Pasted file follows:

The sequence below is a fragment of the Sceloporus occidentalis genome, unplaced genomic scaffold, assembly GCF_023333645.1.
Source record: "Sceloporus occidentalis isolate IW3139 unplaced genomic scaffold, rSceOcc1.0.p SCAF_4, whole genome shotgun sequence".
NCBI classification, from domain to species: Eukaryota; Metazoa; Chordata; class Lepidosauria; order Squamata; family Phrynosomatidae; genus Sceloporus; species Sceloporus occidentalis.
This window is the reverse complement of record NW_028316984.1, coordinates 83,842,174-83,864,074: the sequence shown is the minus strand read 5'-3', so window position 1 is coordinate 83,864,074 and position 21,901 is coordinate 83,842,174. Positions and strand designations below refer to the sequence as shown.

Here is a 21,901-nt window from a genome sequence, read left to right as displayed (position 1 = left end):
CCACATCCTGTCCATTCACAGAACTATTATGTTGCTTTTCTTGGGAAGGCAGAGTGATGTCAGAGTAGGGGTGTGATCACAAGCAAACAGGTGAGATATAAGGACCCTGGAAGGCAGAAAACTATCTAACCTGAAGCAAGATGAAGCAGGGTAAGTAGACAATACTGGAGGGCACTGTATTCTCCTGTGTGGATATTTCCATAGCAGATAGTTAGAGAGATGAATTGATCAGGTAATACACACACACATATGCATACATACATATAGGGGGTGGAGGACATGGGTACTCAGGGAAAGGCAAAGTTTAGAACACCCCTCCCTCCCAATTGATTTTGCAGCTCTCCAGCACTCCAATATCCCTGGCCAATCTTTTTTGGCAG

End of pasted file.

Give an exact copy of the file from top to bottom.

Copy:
The sequence below is a fragment of the Sceloporus occidentalis genome, unplaced genomic scaffold, assembly GCF_023333645.1.
Source record: "Sceloporus occidentalis isolate IW3139 unplaced genomic scaffold, rSceOcc1.0.p SCAF_4, whole genome shotgun sequence".
NCBI classification, from domain to species: Eukaryota; Metazoa; Chordata; class Lepidosauria; order Squamata; family Phrynosomatidae; genus Sceloporus; species Sceloporus occidentalis.
This window is the reverse complement of record NW_028316984.1, coordinates 83,842,174-83,864,074: the sequence shown is the minus strand read 5'-3', so window position 1 is coordinate 83,864,074 and position 21,901 is coordinate 83,842,174. Positions and strand designations below refer to the sequence as shown.

Here is a 21,901-nt window from a genome sequence, read left to right as displayed (position 1 = left end):
CCACATCCTGTCCATTCACAGAACTATTATGTTGCTTTTCTTGGGAAGGCAGAGTGATGTCAGAGTAGGGGTGTGATCACAAGCAAACAGGTGAGATATAAGGACCCTGGAAGGCAGAAAACTATCTAACCTGAAGCAAGATGAAGCAGGGTAAGTAGACAATACTGGAGGGCACTGTATTCTCCTGTGTGGATATTTCCATAGCAGATAGTTAGAGAGATGAATTGATCAGGTAATACACACACACATATGCATACATACATATAGGGGGTGGAGGACATGGGTACTCAGGGAAAGGCAAAGTTTAGAACACCCCTCCCTCCCAATTGATTTTGCAGCTCTCCAGCACTCCAATATCCCTGGCCAATCTTTTTTGGCAG